"Character is who you are when it is inconvenient."

See all the longterm caregivers with deadbeat siblings nodding their heads... yes yes. Your mother-in-law is now someone who needs caring for, looking after...a lot, and for the rest of her life (unless meds can handle the hallucinations...or less meds, perhaps this is a drug interaction problem). You can always hope it's that simple.
Something that use to help me when I was a nurse if someone-an eldery pt. would ask a question repeadely like what time is it I would in turn ask them the question back and very often they would give the correct time. They very often lose track of time or think 5 mins is really an hour and if they can read a clock having a large one on their wall that they can see easily might help a lot.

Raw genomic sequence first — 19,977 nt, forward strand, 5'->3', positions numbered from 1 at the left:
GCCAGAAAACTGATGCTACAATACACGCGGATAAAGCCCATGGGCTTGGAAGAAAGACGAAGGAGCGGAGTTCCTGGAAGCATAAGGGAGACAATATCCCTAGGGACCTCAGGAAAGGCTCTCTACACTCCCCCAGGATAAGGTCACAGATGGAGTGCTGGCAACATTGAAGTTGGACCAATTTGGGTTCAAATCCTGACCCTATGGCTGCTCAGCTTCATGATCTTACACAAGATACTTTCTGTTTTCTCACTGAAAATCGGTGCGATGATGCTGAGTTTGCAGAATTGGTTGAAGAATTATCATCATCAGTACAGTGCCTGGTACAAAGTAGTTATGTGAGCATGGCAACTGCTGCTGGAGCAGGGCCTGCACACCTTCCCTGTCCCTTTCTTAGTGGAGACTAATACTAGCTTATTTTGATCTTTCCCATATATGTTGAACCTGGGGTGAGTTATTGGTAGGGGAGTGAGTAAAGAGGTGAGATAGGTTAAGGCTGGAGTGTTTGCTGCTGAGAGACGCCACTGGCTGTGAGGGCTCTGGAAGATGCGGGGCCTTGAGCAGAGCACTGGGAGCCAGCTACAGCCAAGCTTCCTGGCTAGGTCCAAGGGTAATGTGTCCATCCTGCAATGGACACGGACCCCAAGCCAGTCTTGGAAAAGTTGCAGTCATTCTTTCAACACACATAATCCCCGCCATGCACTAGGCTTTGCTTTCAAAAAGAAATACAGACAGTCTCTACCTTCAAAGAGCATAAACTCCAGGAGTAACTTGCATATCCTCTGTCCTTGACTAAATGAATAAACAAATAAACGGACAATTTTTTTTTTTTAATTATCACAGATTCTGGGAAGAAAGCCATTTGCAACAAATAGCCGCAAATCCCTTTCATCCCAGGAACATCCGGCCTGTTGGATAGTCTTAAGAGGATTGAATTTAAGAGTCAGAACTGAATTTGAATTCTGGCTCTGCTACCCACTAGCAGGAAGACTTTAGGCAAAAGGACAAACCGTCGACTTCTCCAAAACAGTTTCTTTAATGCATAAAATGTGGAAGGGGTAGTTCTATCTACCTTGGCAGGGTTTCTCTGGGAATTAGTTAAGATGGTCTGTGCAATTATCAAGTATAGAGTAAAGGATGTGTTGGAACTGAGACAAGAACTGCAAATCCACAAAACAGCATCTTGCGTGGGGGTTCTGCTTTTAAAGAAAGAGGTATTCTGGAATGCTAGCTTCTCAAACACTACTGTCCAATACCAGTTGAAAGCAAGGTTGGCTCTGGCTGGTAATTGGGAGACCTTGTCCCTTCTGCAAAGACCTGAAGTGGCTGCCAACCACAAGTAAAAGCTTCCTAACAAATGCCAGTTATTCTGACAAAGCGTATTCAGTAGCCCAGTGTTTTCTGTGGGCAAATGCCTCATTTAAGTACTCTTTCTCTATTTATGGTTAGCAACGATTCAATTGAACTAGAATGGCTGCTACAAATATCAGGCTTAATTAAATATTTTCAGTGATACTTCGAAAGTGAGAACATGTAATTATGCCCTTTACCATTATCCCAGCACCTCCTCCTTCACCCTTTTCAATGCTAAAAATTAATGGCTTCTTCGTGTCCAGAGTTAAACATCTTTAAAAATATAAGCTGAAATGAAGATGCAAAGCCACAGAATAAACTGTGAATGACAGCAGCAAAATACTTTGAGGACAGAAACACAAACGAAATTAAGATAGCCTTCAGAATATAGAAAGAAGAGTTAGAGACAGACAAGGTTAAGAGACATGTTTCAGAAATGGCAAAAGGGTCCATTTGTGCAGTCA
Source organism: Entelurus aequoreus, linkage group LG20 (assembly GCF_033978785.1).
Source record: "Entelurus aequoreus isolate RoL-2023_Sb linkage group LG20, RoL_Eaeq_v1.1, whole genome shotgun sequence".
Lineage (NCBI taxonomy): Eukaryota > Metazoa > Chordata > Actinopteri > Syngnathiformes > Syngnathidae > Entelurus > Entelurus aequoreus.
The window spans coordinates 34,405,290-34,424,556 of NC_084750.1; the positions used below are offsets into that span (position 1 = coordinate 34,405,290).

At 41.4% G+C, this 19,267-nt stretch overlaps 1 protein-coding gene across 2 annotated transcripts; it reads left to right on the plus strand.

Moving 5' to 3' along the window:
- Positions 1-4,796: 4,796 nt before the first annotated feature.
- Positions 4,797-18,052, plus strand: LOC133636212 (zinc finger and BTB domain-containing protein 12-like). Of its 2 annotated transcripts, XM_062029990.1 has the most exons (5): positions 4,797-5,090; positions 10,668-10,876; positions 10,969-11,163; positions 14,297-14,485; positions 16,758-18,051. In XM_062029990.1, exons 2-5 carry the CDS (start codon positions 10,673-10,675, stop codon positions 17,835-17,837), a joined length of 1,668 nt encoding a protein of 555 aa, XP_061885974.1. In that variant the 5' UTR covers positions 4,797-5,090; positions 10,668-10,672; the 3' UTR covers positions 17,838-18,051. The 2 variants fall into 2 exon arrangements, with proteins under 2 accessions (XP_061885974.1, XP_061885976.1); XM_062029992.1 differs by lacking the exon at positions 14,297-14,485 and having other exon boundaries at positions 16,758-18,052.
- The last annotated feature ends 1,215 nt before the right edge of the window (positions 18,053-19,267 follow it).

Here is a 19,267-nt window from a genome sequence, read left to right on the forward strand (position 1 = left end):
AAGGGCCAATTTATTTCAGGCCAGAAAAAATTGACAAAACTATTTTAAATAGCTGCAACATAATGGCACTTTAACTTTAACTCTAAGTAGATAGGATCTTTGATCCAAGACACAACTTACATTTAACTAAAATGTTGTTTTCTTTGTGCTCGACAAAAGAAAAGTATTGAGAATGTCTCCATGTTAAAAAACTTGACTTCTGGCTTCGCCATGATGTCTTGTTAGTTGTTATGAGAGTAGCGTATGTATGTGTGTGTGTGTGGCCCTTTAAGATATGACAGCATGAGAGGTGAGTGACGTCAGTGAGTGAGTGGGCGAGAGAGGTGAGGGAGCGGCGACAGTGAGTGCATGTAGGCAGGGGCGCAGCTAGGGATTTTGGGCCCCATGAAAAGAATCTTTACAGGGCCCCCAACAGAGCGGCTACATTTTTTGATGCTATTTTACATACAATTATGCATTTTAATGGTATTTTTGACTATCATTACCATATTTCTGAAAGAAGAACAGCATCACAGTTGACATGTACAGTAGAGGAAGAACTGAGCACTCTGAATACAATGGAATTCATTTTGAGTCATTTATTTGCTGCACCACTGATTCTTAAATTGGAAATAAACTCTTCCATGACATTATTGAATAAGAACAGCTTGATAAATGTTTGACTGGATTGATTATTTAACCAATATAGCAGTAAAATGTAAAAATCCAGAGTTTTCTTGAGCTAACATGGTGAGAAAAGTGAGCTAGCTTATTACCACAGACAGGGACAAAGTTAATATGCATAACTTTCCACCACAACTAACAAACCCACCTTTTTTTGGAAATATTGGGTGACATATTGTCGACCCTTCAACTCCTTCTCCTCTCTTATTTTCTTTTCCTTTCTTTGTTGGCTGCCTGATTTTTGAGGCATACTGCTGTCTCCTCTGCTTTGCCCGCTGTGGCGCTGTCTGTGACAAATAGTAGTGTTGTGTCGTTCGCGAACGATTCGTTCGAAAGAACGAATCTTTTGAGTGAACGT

AlzCaregiver, Is there a reason for your attitude? Set up camera of one looking for things and finding them? Anyone can make a video so what does that prove? Certainly not evidence. It is a good thing that there is A.P.S. and police because a lot of seniors do get mistreated and there are Docters and Medical Records to clear up these situations. And, Why the comment about deadbeat siblings? In their defense, there are some who live to far away, have to hold down 2 jobs just to take care of their families, have physical or mental problems, are just to weak, I could go on and on. And NO I am not your deadbeat sibling. I take care of my mother who has alzheimers/dementia. My dad is deceased. My youngest brother is schitzphranic and my other brother can`t seem to get past his shame and denial or maybe just doesn`t know what to do. Sometime I feel resentment toward him, other times I just feel sorry for him because I know he has his reasons for being the way he is. I help my youngest brother as much as I can as he has spent most of his life living with my mother and is so scared now that she is sick. Mom, Well, amongst other things she sees people that are not real, she threatens to call the police on me, she hides things and accuses me of stealing them, she tells me how bad I am, etc. etc. Sometime I feel mad, sometime sad, sometime I even cry, but she is my Mom so I bite my tongue, kiss her on the forehead, tell her I love her, walk away and take a few deep breaths and usually when I walk back to her, she has already forgotten and all is okay till the next time. I do not know what will be next but I do know that a bad attitude won`t help any. God Bless You AlzCaregiver, and Bless this website !!